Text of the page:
PER Diem: Jan. 29, 2009

We complain a lot about who was and wasn't picked for the All-Star Game each year, and later Thursday we'll have an opportunity to do more of the same when the league announces the reserves for the Feb. 15 fiesta in Phoenix.

But here's one thing we can all agree on: It can't possibly get as bad as the picks for the Rookie Challenge -- excuse me, the T-Mobile Rookie Challenge & Youth Jam -- which each year produces a few gut-busters.

Those two nine-man squads, one for the rookies and one for the sophomores, meet the Friday of All-Star Weekend and are chosen by the league's assistant coaches. This year's rosters were announced Wednesday and once again, we had some questionable calls.

For starters, the decision to select Eric Gordon ahead of Kevin Love for the rookies was completely inexcusable.

Don't get me wrong; Gordon is going to have a fine career, it seems, and in almost any other year he'd be a shoo-in for the team. But he made this squad mainly because the forlorn Clippers have no choice but to play him extensive minutes.

As good as he's looked, Gordon is the only rookie team member with a Player Efficiency Rating below the league average, while Love has a better PER than every player on the rookie team except Greg Oden. Love leads the league in offensive rebound rate, as I mentioned the other day, but his prodigious work on the boards has gone largely unnoticed because he plays only 23.2 minutes a game, far less than Gordon's 32.2.

As bad as that decision was, the real stunners are on the sophomore roster. The sophs have won this game the past six years, but I suspect the rookie team might win this time around for two reasons. First, this is as deep a rookie class as we've seen in some time, with eight players on the rookie squad owning a PER above the league average.

Second, a lot of the best sophs won't be there. Somehow the league adopted the de facto standard that playing a lot is more important than playing well when it comes to being selected for this game, which was a factor in the Gordon pick for the rookie side and a major factor in messing up the sophs' roster.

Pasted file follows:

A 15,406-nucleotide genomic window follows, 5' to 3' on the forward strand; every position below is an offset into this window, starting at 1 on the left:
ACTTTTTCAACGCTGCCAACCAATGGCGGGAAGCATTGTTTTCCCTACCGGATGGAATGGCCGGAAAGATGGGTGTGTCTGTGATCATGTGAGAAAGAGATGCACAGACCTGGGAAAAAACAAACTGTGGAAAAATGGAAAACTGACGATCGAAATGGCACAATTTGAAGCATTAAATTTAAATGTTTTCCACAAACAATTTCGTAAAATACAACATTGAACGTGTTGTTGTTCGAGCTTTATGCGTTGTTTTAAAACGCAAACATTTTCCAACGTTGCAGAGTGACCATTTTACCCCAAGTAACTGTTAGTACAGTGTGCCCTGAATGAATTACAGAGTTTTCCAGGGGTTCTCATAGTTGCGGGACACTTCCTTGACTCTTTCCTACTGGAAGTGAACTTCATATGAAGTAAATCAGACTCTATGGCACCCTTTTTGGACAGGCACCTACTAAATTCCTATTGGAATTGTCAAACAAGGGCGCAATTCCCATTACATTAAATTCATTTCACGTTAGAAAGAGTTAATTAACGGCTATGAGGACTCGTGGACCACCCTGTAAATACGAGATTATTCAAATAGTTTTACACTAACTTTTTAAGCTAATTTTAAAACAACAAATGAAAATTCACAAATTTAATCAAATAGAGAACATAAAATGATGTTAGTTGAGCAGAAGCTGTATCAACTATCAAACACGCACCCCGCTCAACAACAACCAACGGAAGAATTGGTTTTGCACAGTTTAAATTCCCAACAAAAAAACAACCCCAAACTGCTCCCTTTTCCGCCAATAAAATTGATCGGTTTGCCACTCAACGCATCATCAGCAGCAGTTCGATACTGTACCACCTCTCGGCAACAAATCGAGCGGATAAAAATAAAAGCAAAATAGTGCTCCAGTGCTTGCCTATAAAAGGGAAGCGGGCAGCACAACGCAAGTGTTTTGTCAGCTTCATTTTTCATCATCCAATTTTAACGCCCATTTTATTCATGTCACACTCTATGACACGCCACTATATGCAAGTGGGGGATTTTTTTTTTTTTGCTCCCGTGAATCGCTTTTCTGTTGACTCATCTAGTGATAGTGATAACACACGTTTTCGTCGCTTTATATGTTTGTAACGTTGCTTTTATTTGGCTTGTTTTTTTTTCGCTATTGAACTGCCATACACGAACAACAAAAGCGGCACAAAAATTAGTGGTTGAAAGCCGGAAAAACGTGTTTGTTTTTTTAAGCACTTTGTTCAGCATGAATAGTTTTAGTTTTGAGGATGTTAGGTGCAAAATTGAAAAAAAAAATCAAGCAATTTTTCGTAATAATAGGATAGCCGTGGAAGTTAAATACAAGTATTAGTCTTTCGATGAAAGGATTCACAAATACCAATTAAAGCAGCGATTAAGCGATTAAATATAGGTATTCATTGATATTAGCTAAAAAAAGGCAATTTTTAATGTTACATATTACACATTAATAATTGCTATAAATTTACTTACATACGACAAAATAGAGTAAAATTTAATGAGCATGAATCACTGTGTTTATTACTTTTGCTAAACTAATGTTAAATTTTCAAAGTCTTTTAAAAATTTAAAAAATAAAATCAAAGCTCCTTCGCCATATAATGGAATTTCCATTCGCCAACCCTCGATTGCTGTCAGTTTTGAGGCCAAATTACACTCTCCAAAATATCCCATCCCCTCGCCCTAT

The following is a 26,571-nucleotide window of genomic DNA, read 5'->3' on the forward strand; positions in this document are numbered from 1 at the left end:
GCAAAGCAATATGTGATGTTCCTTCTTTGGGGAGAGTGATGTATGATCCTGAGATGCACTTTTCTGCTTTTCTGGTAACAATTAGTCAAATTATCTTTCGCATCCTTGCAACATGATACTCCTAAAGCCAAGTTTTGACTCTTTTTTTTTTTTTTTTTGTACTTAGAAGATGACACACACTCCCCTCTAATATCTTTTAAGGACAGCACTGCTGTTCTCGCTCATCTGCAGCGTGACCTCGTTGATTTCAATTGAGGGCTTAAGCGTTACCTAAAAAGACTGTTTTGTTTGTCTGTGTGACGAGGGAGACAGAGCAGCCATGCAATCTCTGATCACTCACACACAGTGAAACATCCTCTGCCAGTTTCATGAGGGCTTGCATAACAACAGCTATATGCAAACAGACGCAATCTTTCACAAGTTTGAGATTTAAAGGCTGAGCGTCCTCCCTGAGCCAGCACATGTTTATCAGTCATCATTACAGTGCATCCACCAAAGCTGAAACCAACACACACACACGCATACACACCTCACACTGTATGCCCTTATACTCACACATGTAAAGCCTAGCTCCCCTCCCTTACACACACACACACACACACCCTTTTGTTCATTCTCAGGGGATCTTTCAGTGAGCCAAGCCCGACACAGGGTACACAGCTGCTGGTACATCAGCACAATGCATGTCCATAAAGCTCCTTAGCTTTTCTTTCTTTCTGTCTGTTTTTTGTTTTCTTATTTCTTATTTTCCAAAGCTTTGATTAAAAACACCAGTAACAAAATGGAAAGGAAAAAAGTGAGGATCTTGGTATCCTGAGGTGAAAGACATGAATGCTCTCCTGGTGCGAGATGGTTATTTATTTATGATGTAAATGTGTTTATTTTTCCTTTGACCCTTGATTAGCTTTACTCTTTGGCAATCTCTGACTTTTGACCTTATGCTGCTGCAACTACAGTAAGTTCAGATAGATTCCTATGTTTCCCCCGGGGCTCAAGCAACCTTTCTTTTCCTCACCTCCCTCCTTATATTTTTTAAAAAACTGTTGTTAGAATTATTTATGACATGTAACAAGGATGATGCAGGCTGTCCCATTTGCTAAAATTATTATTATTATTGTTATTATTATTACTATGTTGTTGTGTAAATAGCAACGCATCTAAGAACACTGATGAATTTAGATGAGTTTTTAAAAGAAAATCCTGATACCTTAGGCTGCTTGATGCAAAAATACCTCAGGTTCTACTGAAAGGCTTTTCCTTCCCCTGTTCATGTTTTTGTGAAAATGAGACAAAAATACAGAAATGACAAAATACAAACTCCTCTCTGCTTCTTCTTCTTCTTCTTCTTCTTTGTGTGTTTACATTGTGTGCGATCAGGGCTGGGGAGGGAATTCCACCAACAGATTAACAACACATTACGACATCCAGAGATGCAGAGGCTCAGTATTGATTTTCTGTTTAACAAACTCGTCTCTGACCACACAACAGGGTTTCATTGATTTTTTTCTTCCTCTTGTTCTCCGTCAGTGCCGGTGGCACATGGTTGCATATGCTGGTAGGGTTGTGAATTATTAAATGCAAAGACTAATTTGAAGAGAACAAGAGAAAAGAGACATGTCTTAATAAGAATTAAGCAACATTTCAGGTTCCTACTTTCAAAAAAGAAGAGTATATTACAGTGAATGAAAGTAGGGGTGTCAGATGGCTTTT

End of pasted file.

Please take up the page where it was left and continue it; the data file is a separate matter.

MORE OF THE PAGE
Because of that, we'll have the Human Goaltend Violation, Al Thornton of the Clippers, playing in the game instead of Houston's Carl Landry, and we'll have New York's Wilson Chandler instead of Toronto's Jamario Moon.

At root, this is a basic failure to look beyond per-game averages. Both Chandler (13.8) and Thornton (17.2) have high scoring averages because they play a lot of minutes and take a fair number of shots. But they aren't good offensive players. The two rank 56th and 57th, respectively, in true shooting percentage among small forwards, and both are well below the median for their position in assist ratio as well -- particularly Thornton, who averages a measly 1.5 dimes per 40 minutes.

Landry and Moon haven't played nearly as often, but they have played far more effectively. Landry, in particular, is a stunning exclusion. I've written many times already about his impressive per-minute numbers the past two seasons, but suffice to say that he ranks right between Josh Smith and David West in PER, and that his numbers are actually down from what he did as a rookie.

But I've saved the best for last. Somehow, some way, we ended up with Aaron Brooks on the team instead of Ramon Sessions, a decision that gets you wondering if these coaches were watching any games the past two years.

Brooks has played both less often and less effectively than Sessions this season, which shouldn't be a surprise to anyone who saw Sessions' inspired play at the end of last season. Sessions' current 16.75 PER ranks him right between Jason Kidd and T.J. Ford; Brooks' 12.58 mark has him hanging out with Will Solomon and Beno Udrih.

If you don't trust PER, here are a few more basic stats: Sessions shoots .439 to Brooks' .392, averages more points, rebounds and assists per 40 minutes, and has played nearly twice as many minutes.

It's not that there are a few reasons for picking Sessions and a few for Brooks; every possible indicator you'd want to use says to pick Sessions, even if you go by the twisted standards of previous rookie-game selections.

John Hollinger writes for ESPN Insider. To e-mail him, click here.